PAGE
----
The novelist David Mitchell yesterday began to publish an original 6,000-word short story via Twitter (@david_mitchell). Each day, a morning and afternoon dose will add about 20 new segments to The Right Sort, a tale set in 1978 and related to his new novel The Bone Clocks.
Prescription drugs, and their effect on the mind, will have a part to play. Mitchell, best known for expansive, fantastical and cleverly sub-divided novels such as Ghostwritten and Cloud Atlas, is using his tweets to break down fiction into its atomic units.
After a single day of posts, the mini-episodes of The Right Sort offer teasing glimpses of cross-class and cross-generational intrigue, as young Nathan and his divorced mum take the bus to visit Lady Briggs at her down-at-heel townhouse.
So far, it feels closer to the teenaged perplexity and social comedy of Mitchell’s Black Swan Green than to his more outlandish inventions.
Writing short has long attracted innovative authors. For Ezra Pound a poem (In a Station of the Metro) might consist of just this: “The apparition of these faces in the crowd;/ Petals on a wet, black bough.”
Some of Kafka’s parables scarcely exceed Twitter dimensions. And here is a complete story by an acclaimed American practitioner of the genre: “At a certain point in her life, she realises it is not so much that she wants to have a child as that she does not want not to have a child, or not to have had a child.”
With that sort of flabby prolixity, Lydia Davis busts the Twitter limit. But if you find her a little on the wordy side, she has published many tales more compact than Double Negative.
Online storytelling has a 15-year history, and bestsellers such as Stephen King have moved in and moved out of new-media platforms for serial publication. As for Twitter tales, readers in need of the quick fix will soon tire of the 140-character straitjacket. The fascination of The Right Sort lies in the light it sheds on the relation of each tiny cell to a whole narrative.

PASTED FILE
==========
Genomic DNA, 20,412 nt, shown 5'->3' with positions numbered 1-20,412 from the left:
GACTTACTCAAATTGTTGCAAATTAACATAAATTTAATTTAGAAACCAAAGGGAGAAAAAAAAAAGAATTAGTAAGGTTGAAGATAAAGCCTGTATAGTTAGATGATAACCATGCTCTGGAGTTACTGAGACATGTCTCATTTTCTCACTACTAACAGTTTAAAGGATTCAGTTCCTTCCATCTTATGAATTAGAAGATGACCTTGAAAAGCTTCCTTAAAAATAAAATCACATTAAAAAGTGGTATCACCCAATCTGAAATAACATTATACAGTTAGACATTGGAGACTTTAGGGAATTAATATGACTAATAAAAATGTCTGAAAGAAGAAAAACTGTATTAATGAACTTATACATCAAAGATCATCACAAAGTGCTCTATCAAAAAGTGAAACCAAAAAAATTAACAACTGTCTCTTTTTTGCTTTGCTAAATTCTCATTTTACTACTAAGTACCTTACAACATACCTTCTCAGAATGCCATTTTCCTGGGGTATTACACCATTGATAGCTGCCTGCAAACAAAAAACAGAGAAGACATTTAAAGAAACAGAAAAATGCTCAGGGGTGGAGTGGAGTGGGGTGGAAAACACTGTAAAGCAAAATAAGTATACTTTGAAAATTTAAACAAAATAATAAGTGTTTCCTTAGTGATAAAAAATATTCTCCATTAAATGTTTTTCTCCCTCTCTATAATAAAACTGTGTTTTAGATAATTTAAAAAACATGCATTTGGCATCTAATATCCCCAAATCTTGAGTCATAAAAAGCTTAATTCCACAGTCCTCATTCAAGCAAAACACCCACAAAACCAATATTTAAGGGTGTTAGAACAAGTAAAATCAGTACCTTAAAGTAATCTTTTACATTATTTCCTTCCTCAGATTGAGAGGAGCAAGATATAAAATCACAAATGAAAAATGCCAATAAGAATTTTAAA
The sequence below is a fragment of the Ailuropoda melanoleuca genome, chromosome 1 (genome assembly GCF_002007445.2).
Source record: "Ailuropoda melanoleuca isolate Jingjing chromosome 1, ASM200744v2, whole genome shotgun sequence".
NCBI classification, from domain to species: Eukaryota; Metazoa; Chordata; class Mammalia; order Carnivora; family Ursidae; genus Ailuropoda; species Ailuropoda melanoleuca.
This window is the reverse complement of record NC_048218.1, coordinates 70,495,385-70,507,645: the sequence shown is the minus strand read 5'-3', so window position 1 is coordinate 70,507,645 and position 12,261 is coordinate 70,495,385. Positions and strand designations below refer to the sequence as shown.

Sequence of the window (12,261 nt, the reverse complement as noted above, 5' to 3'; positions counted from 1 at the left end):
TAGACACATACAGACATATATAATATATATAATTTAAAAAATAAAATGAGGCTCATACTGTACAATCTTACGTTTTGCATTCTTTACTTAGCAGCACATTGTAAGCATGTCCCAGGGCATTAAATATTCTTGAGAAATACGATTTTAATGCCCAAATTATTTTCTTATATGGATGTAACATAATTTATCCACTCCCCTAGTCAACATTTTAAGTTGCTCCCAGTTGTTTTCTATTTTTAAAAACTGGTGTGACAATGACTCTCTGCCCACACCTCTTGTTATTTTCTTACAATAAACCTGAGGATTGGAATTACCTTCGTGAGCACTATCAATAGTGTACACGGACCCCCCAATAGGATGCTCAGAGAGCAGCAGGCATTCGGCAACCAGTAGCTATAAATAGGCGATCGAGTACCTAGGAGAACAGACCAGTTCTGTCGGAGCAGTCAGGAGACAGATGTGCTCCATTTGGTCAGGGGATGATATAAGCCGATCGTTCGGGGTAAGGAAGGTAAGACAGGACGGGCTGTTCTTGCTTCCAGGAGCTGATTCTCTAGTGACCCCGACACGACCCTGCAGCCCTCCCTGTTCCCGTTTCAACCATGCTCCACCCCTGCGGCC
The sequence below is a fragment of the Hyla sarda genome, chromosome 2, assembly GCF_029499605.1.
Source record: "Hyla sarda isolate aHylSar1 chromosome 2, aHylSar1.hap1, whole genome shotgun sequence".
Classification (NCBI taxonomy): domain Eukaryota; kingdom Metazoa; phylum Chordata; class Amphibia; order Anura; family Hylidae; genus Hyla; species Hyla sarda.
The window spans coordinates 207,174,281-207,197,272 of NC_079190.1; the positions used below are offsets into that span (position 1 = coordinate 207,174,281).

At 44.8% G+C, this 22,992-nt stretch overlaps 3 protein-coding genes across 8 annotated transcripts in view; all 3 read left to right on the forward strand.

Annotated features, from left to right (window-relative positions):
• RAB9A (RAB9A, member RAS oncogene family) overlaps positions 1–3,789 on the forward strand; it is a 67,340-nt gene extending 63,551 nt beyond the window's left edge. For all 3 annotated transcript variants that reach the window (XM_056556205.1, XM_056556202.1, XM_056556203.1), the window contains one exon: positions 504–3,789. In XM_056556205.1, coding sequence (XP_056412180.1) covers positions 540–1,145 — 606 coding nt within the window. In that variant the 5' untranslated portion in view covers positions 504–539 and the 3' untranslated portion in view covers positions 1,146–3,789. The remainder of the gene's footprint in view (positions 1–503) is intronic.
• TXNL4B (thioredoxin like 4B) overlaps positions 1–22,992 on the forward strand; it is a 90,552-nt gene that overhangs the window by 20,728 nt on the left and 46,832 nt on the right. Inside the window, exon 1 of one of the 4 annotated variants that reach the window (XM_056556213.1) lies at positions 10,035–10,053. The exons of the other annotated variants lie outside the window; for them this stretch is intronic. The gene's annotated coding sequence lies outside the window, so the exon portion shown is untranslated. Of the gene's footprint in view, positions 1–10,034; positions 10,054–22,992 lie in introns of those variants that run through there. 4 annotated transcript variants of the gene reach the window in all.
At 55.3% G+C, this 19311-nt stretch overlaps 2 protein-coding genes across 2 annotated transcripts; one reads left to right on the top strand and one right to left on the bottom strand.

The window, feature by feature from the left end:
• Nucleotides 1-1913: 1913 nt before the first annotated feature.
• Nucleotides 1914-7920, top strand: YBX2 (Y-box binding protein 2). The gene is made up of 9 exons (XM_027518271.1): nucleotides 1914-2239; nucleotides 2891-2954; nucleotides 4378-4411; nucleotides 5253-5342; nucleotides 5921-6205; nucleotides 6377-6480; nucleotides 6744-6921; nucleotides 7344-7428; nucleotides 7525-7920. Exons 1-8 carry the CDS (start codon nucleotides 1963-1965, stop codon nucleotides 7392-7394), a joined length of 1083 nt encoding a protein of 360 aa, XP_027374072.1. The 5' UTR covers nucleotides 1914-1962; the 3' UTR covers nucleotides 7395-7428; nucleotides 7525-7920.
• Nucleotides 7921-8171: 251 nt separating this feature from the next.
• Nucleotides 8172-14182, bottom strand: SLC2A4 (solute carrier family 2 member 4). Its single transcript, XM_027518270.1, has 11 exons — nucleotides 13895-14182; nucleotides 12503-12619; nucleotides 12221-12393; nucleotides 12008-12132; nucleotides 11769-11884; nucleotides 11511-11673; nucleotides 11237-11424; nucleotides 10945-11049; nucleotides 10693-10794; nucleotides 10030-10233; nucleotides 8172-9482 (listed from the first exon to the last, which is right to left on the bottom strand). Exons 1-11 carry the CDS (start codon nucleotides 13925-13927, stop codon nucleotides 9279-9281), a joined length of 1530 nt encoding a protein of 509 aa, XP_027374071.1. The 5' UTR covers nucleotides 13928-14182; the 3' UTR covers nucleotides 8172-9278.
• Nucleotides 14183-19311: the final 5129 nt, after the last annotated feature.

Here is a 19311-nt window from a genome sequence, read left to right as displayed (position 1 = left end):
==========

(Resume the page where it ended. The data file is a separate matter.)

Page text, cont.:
On the one hand, self-contained blasts of mood have a haiku-like compression that recalls Mitchell’s immersion in the culture of Japan. On the other, the tweets reveal just how much potential plot can be packed into a miniature storytelling brick: “A real Lady, married to real Lord, living down here? If you ask me, Mum’s ballsed it up. Wouldn’t be the first time.”
Now read on, drip by drip. Will most readers feel tickled, or tortured, by the slow release? In any case, impatient fans only need wait until early September for Mitchell’s The Bone Clocks – all 600 pages of it, in a single bulk delivery.
140-character study: The story so far
- We get off the Number 10 bus at a pub called The Fox and Hounds. “If anyone asks,” Mum tells me, “say we came by taxi.”
- “So we’re looking out for an alley called Slade Alley,” says Mum. “On the left. And mind the puddles.” Off we trudge.
- I hope to God nobody from school sees me in this tweed jacket and tie Mum bought me from Littlewoods. I look like a total ponce.
- (No point telling Mum about getting picked on: she just sighs and says, “You should have passed the scholarship for King’s, Nathan.”)
- You can’t see Slade Alley till you’re smack bang in front of it. Dark. Dunno. It’s like Slade Alley shouldn’t even be here.
- “Lord and Lady Briggs’s main residence is in Oxfordshire,” Mum tells me for the umpteenth time. “This is only Lady Briggs’s town house.”
- “We’re to keep our eyes peeled for a door,” says Mum. “A black iron door. Lady Briggs said it’s easy to miss.” You can say that again…
- …’cause there’s no door down here at all. No gate. No “town house”. The alley turns right, then after twenty more paces, you’re out…
- …where a sign says “CRANBURY ROAD”. Mum scowls at her A to Z, at her scribbled directions, at me. “I don’t understand,” she says.
- I think I do. It’s Mum’s Valium. Makes her slapdash. She gets two prescriptions from two different doctors, and takes a double dose.